Benign differential diagnoses to consider in the setting of multiple renal masses include pyelonephritis, abscesses, renal infarcts, IGG-4 related renal disease, and extramedullary hematopoiesis. The presence of perirenal fascial thickening and infiltration of perinephric fat is nonspecific and has been observed in both inflammatory processes and lymphoma.
In approximately 10–25% of patients, renal lymphoma will present as a solitary mass [1, 4, 8]. When there is a lack of lymphomatous involvement elsewhere, a prospective diagnosis can be challenging (Fig. 2). Conversely, when retroperitoneal lymphadenopathy and splenic disease are present, these are helpful clues in diagnosing secondary renal lymphoma (Figs. 3 and 4).
Other differential diagnoses for a solitary renal lesion include solitary metastasis and other benign etiologies such as focal pyelonephritis, abscess, or infarct.
Direct lymphomatous renal involvement from retroperitoneal lymphadenopathy is the second most commonly observed pattern of renal lymphoma, documented in approximately 25–30% of cases . These patients usually have widespread disease with bulky tumors invading the perinephric space, displacing or invading the adjacent kidney. Resultant hydronephrosis from entrapment of ureters is common. However, vascular occlusion or thrombosis of renal arteries and veins is rare (Fig. 5).
In the absence of a known diagnosis, other retroperitoneal malignant etiologies such as sarcomas may be considered. Other benign etiologies mimicking this process include IGG-4-related disease and retroperitoneal fibrosis (RPF) .
Diffuse renal infiltration or nephromegaly
Renal lymphoma resulting in nephromegaly without distortion of the normal reniform shape has been reported in 20% of cases. Lymphomatous proliferation in the interstitium of the kidney results in nephromegaly. This may be disseminated or limited to the kidneys and may be unilateral or bilateral (Figs. 6 and 7). Patients may present with acute renal failure from the destruction of the normal renal architecture.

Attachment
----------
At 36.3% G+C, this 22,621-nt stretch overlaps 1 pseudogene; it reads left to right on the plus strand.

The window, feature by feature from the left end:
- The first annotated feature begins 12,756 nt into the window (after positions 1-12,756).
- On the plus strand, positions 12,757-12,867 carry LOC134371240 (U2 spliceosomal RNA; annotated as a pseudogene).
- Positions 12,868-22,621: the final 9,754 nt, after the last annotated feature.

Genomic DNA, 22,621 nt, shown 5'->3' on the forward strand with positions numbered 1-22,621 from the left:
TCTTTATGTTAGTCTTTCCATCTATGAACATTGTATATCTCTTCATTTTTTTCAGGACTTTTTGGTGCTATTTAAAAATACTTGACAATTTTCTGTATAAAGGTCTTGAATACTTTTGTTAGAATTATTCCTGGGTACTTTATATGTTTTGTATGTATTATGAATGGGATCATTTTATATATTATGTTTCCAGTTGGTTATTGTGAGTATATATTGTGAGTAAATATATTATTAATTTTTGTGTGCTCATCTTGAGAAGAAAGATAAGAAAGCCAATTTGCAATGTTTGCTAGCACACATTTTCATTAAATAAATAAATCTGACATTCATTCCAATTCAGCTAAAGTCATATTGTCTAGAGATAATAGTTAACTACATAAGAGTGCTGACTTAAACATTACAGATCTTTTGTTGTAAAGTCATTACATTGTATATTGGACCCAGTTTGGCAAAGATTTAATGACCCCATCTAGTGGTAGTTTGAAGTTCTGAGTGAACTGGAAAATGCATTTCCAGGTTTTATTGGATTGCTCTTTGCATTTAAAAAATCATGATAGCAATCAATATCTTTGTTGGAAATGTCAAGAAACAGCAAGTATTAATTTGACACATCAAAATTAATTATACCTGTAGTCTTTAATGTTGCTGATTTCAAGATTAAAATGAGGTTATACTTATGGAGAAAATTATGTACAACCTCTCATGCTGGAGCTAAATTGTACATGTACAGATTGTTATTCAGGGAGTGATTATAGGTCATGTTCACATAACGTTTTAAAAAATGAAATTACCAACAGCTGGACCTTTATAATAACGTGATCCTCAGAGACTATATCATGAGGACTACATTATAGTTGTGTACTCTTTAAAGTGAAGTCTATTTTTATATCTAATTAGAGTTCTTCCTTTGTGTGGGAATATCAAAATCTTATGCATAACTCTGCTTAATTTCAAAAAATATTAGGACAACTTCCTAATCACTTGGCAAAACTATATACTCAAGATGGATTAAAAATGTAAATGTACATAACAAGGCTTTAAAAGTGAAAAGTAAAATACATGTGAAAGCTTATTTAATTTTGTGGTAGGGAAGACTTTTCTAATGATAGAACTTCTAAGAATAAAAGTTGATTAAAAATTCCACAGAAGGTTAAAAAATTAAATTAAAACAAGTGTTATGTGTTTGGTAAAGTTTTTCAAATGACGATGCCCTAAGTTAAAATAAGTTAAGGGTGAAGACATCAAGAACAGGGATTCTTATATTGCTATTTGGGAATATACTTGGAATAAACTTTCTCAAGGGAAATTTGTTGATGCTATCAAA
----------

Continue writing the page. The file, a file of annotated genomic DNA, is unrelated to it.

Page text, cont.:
On CT, the kidney appears enlarged, often with heterogeneous enhancement, loss of normal corticomedullary differentiation, and possible infiltration of the renal sinus fat .
Differential considerations include urothelial carcinoma, medullary renal cell carcinoma, acute autoimmune nephritis, and severe pyelonephritis .
Perinephric space disease
Isolated perinephric lymphoma is unusual and reported in less than 10% of cases [6, 10]. The imaging findings include limited thickening of Gerota’s fascia, plaques and nodules within the perirenal space, or a rind of perinephric soft tissue thickening with invasion or compression of the normal renal parenchyma (Fig. 8) .
The differential diagnosis includes sarcoma, metastases to the perinephric space, and benign conditions such as pancreatitis, perinephric hematoma, RPF, amyloidosis, and extramedullary hematopoiesis (EMH).
Renal sinus involvement
Lymphoma can preferentially affect the renal sinus, though this is a very rare phenomenon and the exact incidence is not well documented.
On imaging, the renal sinus is replaced by a homogenous soft tissue mass, often resulting in mild hydronephrosis relative to the size of the tumor, due to its pliable nature. Vascular encasement or displacement is commonly seen (Fig. 9). On US, it may be difficult to differentiate the renal sinus tumor from heterogenous renal sinus fat due to its poorly defined margins [4, 21].